Owens Corning Down On Housing Market Data

| About: Owens Corning (OC)

Summary

The Housing Market Index is released by the National Association of Home Builders and is based on a rating of current sales, future sales (six months) and prospective buyer traffic.

This gauges the climate of the single family housing market and has an effect on the trading value of the US dollar.

As much as 40% of Owens Corning’s revenue comes from US residential building.

Owens Corning (NYSE:OC) is considered by a significant number of dividend investors to be a potential play on the recovering US housing market. While this market faces significant headwinds, with millennial buyers waiting to buy houses until later in life, the residential housing market is healthy. Many investors watch the new housing starts release as an indicator of foreign exchange trading and a fundamental indicator for other securities that have a stake in the US consumer market. Here, I will present a case for a strategy to be more confident in buying into this market with Owens Corning by watching the Housing Market Index as a supplement to the New Housing Start release.

Below, I present a graph, produced by Owens Corning, which confirms that more than a third of Owens Corning revenue comes from residential new builds in the US and Canada.

As mentioned, the Housing Market Index includes three major factors, rating of current sales, future sales (six months) and prospective buyer traffic. These are based on survey results among the National Association of Home Builders. These results also are seasonally adjusted and can be organized by region, though since this article is focused on Owens Corning, which does business across the US, I will only be looking nationally for a broader scope of the company's environment.

The Housing Market Index provides a good supplement to New Housing Starts simply because it provides a view into the consumer as opposed to the producer. Below, the graph prepared by the NAHB shows how the Housing Market Index tracks the New Housing Starts, often as a leading indicator. This leading indicator aspect exists because the residential building industry reacts to demand.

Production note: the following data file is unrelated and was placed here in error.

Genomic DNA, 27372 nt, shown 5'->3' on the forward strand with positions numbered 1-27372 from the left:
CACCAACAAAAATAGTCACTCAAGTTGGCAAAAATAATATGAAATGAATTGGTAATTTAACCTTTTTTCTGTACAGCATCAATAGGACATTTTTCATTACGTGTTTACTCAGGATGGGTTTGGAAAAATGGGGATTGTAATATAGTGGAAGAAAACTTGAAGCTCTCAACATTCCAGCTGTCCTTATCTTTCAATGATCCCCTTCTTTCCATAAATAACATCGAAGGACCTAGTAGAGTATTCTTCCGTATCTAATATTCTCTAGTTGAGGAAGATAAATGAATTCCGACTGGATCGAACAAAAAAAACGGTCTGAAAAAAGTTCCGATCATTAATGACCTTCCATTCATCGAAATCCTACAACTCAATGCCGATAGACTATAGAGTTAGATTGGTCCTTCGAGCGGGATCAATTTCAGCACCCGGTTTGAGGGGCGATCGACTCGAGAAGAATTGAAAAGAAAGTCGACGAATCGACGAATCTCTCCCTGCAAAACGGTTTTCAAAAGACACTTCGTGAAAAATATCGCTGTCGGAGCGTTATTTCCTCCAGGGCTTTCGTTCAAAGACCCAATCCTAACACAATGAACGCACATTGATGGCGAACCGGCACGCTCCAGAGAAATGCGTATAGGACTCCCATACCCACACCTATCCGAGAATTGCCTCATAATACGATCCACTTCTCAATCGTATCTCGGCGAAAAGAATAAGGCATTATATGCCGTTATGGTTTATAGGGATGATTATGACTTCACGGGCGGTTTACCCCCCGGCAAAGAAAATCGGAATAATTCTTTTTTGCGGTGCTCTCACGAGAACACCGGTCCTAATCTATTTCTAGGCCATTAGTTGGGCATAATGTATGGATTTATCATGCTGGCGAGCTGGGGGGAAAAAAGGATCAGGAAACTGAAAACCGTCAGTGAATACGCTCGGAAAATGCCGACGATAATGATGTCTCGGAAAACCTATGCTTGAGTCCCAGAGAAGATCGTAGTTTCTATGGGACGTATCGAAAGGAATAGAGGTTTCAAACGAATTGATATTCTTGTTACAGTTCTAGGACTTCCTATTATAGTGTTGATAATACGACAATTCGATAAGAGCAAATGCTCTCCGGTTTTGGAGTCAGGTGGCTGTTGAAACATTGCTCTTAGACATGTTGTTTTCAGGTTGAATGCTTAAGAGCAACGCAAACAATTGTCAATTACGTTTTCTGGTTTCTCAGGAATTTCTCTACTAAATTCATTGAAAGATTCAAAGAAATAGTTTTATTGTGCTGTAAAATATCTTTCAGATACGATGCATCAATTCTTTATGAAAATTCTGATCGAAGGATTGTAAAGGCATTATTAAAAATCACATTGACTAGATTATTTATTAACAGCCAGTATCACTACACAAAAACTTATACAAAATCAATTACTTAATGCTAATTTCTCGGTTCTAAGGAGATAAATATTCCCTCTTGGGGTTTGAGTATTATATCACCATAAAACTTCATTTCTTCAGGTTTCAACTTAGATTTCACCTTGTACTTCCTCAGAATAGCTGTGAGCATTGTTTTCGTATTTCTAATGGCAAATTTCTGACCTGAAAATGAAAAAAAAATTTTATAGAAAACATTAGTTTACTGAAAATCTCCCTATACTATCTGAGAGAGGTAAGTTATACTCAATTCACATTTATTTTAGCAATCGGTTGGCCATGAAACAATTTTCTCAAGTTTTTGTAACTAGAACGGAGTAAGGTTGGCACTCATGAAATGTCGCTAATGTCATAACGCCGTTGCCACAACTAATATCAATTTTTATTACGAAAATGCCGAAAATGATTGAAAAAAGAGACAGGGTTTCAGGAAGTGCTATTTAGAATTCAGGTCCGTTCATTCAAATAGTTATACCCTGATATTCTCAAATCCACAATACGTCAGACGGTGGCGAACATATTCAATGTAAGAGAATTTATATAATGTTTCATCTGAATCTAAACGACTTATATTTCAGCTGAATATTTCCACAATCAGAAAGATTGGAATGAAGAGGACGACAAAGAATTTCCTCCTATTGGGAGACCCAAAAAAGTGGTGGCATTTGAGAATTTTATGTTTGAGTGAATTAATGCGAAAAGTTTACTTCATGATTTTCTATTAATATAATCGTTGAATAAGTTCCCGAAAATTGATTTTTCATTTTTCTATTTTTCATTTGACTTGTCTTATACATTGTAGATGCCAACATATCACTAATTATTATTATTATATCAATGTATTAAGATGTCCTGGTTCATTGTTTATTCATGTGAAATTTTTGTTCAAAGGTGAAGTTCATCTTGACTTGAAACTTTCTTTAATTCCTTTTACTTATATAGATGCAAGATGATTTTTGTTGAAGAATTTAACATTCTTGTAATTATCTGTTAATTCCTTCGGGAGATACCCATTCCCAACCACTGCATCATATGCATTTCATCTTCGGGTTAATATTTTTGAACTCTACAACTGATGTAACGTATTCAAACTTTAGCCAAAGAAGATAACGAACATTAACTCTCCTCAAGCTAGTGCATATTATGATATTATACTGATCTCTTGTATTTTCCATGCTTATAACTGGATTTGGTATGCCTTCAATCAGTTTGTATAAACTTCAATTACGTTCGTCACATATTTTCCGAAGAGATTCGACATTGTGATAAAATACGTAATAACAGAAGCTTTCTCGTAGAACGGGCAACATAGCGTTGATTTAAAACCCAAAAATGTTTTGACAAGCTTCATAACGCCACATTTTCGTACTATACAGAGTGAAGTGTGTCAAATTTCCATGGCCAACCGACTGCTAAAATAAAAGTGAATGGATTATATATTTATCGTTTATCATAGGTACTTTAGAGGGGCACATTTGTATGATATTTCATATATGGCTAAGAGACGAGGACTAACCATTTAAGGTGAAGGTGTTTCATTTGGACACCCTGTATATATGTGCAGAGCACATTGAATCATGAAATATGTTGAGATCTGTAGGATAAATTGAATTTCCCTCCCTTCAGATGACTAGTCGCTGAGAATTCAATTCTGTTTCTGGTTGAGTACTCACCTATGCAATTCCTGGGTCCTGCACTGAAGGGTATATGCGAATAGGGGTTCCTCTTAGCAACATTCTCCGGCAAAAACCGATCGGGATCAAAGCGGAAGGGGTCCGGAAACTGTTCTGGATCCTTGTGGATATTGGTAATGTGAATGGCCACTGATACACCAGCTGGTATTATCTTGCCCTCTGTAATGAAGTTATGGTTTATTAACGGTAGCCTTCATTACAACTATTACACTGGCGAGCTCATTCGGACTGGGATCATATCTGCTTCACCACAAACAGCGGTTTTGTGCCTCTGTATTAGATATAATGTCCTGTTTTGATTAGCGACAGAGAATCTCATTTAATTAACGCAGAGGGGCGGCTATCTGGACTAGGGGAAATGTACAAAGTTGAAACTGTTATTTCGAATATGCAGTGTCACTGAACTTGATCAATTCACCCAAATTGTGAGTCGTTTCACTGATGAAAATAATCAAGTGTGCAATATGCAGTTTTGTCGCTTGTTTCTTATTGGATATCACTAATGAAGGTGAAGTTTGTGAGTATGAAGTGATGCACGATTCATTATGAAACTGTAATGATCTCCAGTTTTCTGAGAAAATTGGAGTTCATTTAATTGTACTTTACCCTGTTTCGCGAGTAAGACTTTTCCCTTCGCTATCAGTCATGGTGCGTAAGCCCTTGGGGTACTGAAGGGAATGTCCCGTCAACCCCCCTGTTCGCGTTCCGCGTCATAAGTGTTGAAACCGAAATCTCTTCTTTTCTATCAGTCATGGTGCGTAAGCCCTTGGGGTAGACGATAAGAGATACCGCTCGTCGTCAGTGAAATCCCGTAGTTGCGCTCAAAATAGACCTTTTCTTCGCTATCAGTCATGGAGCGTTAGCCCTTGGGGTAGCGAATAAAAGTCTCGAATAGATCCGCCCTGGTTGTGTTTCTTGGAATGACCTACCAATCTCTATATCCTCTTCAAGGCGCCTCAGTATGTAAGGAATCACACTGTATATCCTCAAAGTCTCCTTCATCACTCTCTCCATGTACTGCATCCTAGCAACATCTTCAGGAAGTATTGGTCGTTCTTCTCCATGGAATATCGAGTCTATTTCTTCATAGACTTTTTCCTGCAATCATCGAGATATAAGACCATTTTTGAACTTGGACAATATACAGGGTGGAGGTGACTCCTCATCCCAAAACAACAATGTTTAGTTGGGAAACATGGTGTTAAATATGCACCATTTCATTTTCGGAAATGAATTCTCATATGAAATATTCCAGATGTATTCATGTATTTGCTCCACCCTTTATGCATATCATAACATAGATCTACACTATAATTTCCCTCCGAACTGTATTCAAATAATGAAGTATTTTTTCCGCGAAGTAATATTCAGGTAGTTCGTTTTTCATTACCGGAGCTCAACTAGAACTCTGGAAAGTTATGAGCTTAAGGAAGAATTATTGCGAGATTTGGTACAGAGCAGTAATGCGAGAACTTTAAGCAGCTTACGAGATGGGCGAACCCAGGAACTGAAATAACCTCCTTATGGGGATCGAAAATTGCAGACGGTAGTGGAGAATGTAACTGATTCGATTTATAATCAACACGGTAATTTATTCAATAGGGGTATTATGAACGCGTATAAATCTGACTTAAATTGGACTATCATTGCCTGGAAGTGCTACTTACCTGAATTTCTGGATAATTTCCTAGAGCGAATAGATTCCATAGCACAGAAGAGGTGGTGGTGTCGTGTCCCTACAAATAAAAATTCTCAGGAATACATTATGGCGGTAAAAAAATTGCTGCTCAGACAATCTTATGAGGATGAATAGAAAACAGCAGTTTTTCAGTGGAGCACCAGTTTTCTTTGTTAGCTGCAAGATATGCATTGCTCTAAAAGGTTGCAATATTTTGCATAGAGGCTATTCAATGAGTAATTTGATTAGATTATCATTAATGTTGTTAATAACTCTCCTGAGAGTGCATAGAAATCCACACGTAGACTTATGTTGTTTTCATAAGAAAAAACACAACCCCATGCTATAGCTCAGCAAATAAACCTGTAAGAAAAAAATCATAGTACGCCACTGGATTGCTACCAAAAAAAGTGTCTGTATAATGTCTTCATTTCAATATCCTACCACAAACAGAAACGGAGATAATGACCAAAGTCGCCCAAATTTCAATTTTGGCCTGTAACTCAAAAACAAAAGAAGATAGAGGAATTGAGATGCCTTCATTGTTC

Click to enlarge

Source: NAHB/ Wells Fargo Housing Market Index

Below I have presented the table produced by the NAHB which displays the final numbers of the Housing Market Index and its components. Analysts expected July's number for the Housing Market index to be slightly higher, 60 instead of 59. I'm of the opinion that this miss is what caused the OC's stock to significantly dip approximately 1% in subsequent day's trading despite positive housing start numbers being released. US housing starts month-over-month beat analyst estimates slightly, 1.189 against 1.17 estimated, according to FX Pro. Despite this positive move, OC shares dropped. Given that a significant portion of Owens Corning revenue is generated by housing starts, it would stand to reason that there is another factor which has negative effects greater than that of this standard indicator.

Table 1. NAHB/Wells Fargo National and Regional Housing Market Index (HMI)

NATIONAL

(Seasonally Adjusted)

2015

2016

Jul

Aug

Sep

Oct

Nov

Dec

Jan

Feb

Mar

Apr

May

Jun

Jul

Revised

Prelim.

Housing Market Index

60

61

61

65

62

60

61

58

58

58

58

60

59

Housing Market Index Components

Single Family Sales: Present

65

66

67

70

67

65

68

65

65

63

63

64

63

Single Family Sales: Next 6 Months

70

70

68

75

69

66

64

64

61

62

65

69

66

Traffic of Prospective Buyers

43

45

47

47

48

46

44

39

43

44

44

46

45

Click to enlarge

Because of the apparent effect that this indicator has, either indirectly or directly, on the daily trading of this stock, I believe that this index can provide a mechanism to signal upcoming market fluctuations and uncertainty, as well as short-term buying opportunities when this index falls slightly short of estimates.

Disclosure: I/we have no positions in any stocks mentioned, and no plans to initiate any positions within the next 72 hours.

I wrote this article myself, and it expresses my own opinions. I am not receiving compensation for it (other than from Seeking Alpha). I have no business relationship with any company whose stock is mentioned in this article.